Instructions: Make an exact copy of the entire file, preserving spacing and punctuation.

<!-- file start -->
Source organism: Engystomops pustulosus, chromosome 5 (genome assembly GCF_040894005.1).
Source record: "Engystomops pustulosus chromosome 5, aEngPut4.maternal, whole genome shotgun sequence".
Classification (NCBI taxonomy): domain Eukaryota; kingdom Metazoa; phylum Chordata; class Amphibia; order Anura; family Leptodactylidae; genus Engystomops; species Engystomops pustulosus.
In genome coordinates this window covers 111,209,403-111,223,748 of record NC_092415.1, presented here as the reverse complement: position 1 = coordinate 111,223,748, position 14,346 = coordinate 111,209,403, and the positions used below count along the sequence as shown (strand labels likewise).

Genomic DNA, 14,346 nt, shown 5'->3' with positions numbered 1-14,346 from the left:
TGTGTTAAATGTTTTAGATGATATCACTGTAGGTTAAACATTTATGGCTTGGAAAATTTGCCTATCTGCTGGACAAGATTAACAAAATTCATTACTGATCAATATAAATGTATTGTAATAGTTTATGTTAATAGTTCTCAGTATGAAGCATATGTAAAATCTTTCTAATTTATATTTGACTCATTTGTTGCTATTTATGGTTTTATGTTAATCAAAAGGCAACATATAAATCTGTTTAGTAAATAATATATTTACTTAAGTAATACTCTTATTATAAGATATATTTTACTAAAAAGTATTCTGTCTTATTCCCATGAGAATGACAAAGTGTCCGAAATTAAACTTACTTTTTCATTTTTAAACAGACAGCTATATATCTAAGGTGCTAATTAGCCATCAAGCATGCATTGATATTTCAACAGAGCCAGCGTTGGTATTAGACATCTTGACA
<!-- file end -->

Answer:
Source organism: Engystomops pustulosus, chromosome 5 (genome assembly GCF_040894005.1).
Source record: "Engystomops pustulosus chromosome 5, aEngPut4.maternal, whole genome shotgun sequence".
Classification (NCBI taxonomy): domain Eukaryota; kingdom Metazoa; phylum Chordata; class Amphibia; order Anura; family Leptodactylidae; genus Engystomops; species Engystomops pustulosus.
In genome coordinates this window covers 111,209,403-111,223,748 of record NC_092415.1, presented here as the reverse complement: position 1 = coordinate 111,223,748, position 14,346 = coordinate 111,209,403, and the positions used below count along the sequence as shown (strand labels likewise).

Genomic DNA, 14,346 nt, shown 5'->3' with positions numbered 1-14,346 from the left:
TGTGTTAAATGTTTTAGATGATATCACTGTAGGTTAAACATTTATGGCTTGGAAAATTTGCCTATCTGCTGGACAAGATTAACAAAATTCATTACTGATCAATATAAATGTATTGTAATAGTTTATGTTAATAGTTCTCAGTATGAAGCATATGTAAAATCTTTCTAATTTATATTTGACTCATTTGTTGCTATTTATGGTTTTATGTTAATCAAAAGGCAACATATAAATCTGTTTAGTAAATAATATATTTACTTAAGTAATACTCTTATTATAAGATATATTTTACTAAAAAGTATTCTGTCTTATTCCCATGAGAATGACAAAGTGTCCGAAATTAAACTTACTTTTTCATTTTTAAACAGACAGCTATATATCTAAGGTGCTAATTAGCCATCAAGCATGCATTGATATTTCAACAGAGCCAGCGTTGGTATTAGACATCTTGACA